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versão impressa ISSN 1808-8694
Braz. j. otorhinolaryngol. vol.78 no.2 São Paulo mar./abr. 2012
Paulo Ricardo Saquete Martins-FilhoI; Thiago de Santana SantosII; Vanessa Lessa Cavalcanti de AraújoIII; Joanes Silva SantosIV; Emanuel Sávio de Souza AndradeV; Luiz Carlos Ferreira da SilvaVI
IMaster's degree in health science, Nucleus for Graduate Studies in Medicine, Federal University of Sergipe (NPGME/UFS) (Doctoral student in health science, NPGME/UFS)
IIMaster's degree in oral and maxillofacial surgery and trauma, Dentistry School of Pernambuco (FOP/UPE) (Doctoral student in oral and maxillofacial surgery, Dentistry School of Ribeirao Preto - FORP/USP)
III Dental surgeon, trained at the Dentistry School of Pernambuco (FOP/UPE) (Dental surgeon)
IVMaster's degree in oral and maxillofacial surgery and trauma, Federal University of Rio de Janeiro (UFRJ) (Coordinator of the oral surgery course, Center for Further Studies, Sergipe (CAP-SE))
V Doctoral degree in oral pathology, Federal University of Rio Grande do Norte (UFRN) (Professor of oral pathology, Dentistry School of Pernambuco - FOP/UPE)
VI Doctoral degree in oral and maxillofacial surgery and trauma, Dentistry School of Pernambuco (FOP/UPE) (Professor in the Dentistry Department and the NPGME/UFS)
The traumatic bone cyst is characterized by the presence of an asymptomatic sinus devoid of epithelial lining, which is rarely found in the jaws.
OBJECTIVE: To describe the clinical, surgical and radiographic findings of traumatic bone cysts.
MATERIAL AND METHOD: A retrospective study was made of patients diagnosed with traumatic bone cysts at an oral pathology department from 1992 to 2007. Data on the clinical, radiographic and surgical complications were gathered.
RESULTS: Twenty-six cases of traumatic bone cyst were diagnosed in 15 years; 17 were male and 09 were female. Most patients were within first two decades of life and had no pain or history of trauma in the affected area. The multilocular pattern was observed in only seven cases, its radiographic appearance suggests a tumor. Air was found inside the lesion in about 70% of cases; serous fluid with blood and blood only were uncommon within the lesions.
CONCLUSION: A higher prevalence in young patients, absence of a history of trauma, and a small number of lesions containing serous fluid with blood reflects the need to discuss the true pathogenesis of traumatic bone cysts.
Keywords: bone cysts, mandible, nonodontogenic cysts.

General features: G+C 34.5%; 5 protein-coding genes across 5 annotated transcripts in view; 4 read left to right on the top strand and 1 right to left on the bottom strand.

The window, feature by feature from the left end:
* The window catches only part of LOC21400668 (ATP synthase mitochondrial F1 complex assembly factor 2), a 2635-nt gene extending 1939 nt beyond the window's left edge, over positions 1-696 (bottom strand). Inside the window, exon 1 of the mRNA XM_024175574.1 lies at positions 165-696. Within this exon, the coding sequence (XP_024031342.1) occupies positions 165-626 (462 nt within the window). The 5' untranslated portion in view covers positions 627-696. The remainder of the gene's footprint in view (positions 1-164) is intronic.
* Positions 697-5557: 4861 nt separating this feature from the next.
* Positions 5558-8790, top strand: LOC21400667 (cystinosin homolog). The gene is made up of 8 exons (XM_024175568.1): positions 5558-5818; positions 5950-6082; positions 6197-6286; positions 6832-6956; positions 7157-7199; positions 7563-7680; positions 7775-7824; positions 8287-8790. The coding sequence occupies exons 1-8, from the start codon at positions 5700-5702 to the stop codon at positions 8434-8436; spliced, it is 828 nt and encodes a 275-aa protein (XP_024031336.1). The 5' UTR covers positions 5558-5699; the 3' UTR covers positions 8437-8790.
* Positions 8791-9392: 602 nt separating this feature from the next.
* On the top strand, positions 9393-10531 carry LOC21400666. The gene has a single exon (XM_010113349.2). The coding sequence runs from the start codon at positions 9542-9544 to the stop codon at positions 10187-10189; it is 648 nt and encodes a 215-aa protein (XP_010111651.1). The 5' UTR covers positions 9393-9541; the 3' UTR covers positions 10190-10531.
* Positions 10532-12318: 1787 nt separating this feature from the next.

Traumatic bone cysts may be characterized by the presence of an asymptomatic cavity in bone with no epithelial lining. Traumatic bone cysts were described in 1929;1 they are commonly found in the metaphysis of long bones, but are rare in the jaws2.
Traumatic bone cysts may be classified as unicameral3, simple4, solitary5, hemorrhagic6, or idiopathic7. They are usually asymptomatic and appear on routine radiographies. Because of a lack of unique clinical and radiographic features, it is important to establish the differential diagnosis between traumatic bone cysts and other bone lesions of the jaws - especially translucent lesions. The purpose of this study was to describe the clinical, surgical, and radiographic features of traumatic bone cysts that were diagnosed at an oral pathology center during a 15-year period.
MATERIAL AND METHODS
A retrospective study was made of patients that had been diagnosed with traumatic bone cysts at an oral pathology center from 1992 to 2007. Two previously trained researchers reviewed the surgical reports in patient registries, panoramic radiographs, and hematoxylin-eosin stained slides to gather the following data:
(1) Clinical data: sex, age, pain, history of local trauma, anatomical site, presence of an enlarged mass;
(2) Radiographic data: number of lesions, whether locular, and diameter;
(3) Surgical: content of the pathologic cavity, and treatment.
Data were tabulated using the Bioestat 5.0 statistical package. Descriptive statistics were applied to obtain central tendency and dispersions measures. The institutional review board approved the study (protocol nº. 085/07.